Vietnam tanker: Piracy 'very likely' cause of disappearance
Vietnamese coastguards and the owners of an oil tanker that went missing after leaving Singapore say they firmly believe it has been seized by pirates near Indonesia.
Communications equipment on board the Sunrise-689 appeared to have been switched off or destroyed after the Vietnamese ship disappeared.
This means the tanker cannot be detected using satellite equipment.
Vietnamese authorities have asked counterparts across SE Asia for help.
Colonel Ngo Ngoc Thu, vice commander of Vietnam's coastguard, told BBC Vietnamese that a "hijack is very likely".
He ruled out bad weather or technical faults as causes for the tanker's disappearance.
Dao Van Quang, chairman and chief executive of Hai Phong Sea Product Shipbuilding company, the tanker's registered owner, told local newspaper VN Express that no oil had been discovered at sea, meaning "it is unlikely that the ship was sunk".
He added that the Sunrise-689 was sailing to the islands between Singapore and Indonesia, where Indonesian pirates were known to operate.
"It seems the pirates had planned very carefully and restrained the crew as soon as they got on the ship," Mr Quang said. "So the crew did not have the chance to alarm us."
The Vietnamese government has not commented on the piracy theory, with the ministry of transport saying it had yet to draw a conclusion.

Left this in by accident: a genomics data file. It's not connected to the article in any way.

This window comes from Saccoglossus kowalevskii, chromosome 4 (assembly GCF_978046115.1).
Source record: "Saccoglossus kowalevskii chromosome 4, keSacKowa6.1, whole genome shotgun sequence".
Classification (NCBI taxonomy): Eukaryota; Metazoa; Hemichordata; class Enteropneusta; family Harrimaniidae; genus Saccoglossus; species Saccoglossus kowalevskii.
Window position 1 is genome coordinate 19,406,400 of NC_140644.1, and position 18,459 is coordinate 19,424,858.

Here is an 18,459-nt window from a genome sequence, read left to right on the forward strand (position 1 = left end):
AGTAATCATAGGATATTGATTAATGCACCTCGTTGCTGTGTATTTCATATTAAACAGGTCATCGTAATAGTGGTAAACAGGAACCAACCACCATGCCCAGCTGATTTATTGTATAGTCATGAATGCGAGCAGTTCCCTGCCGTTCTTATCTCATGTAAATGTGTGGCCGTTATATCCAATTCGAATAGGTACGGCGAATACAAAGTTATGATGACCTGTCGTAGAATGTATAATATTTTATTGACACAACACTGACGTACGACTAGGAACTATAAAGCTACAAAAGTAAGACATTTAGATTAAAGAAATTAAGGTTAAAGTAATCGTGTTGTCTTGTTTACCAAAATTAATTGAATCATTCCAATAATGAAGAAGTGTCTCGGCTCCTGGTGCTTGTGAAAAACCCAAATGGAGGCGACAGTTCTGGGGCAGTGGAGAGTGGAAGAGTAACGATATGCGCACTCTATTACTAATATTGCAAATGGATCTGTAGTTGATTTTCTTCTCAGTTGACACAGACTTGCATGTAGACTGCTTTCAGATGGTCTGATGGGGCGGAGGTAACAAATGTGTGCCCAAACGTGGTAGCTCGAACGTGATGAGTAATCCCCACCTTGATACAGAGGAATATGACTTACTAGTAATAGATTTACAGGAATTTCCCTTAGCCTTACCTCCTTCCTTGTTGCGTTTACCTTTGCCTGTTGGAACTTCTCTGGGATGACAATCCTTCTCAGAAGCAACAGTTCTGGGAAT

The Sunrise-68 disappeared last Thursday, 40 minutes into its journey to Vietnam, sparking a major search-and-rescue operation. It was last detected 115 nautical miles (213 km) north-east of Singapore.
It had been scheduled to reach Cua Viet port in Vietnam's Quang Tri province on Sunday.
Families of the missing crew members have gathered in Hai Phong, Vietnam, to wait for further news.
The International Maritime Bureau said 11 tankers had been hijacked in South-East Asia since April this year.
The bureau is currently investigating the ship's disappearance and has alerted Interpol.
In previous cases, pirates have ambushed tankers carrying oil products. The ships are taken to an unknown location and released once their cargo has been stolen.
Recently, global efforts have focused on eradicating piracy in Somalia, allowing attacks to mount in South-East Asian waters, home to a third of global trade flows.
International piracy is estimated to cost the shipping industry as a much as $8bn (£5bn) a year.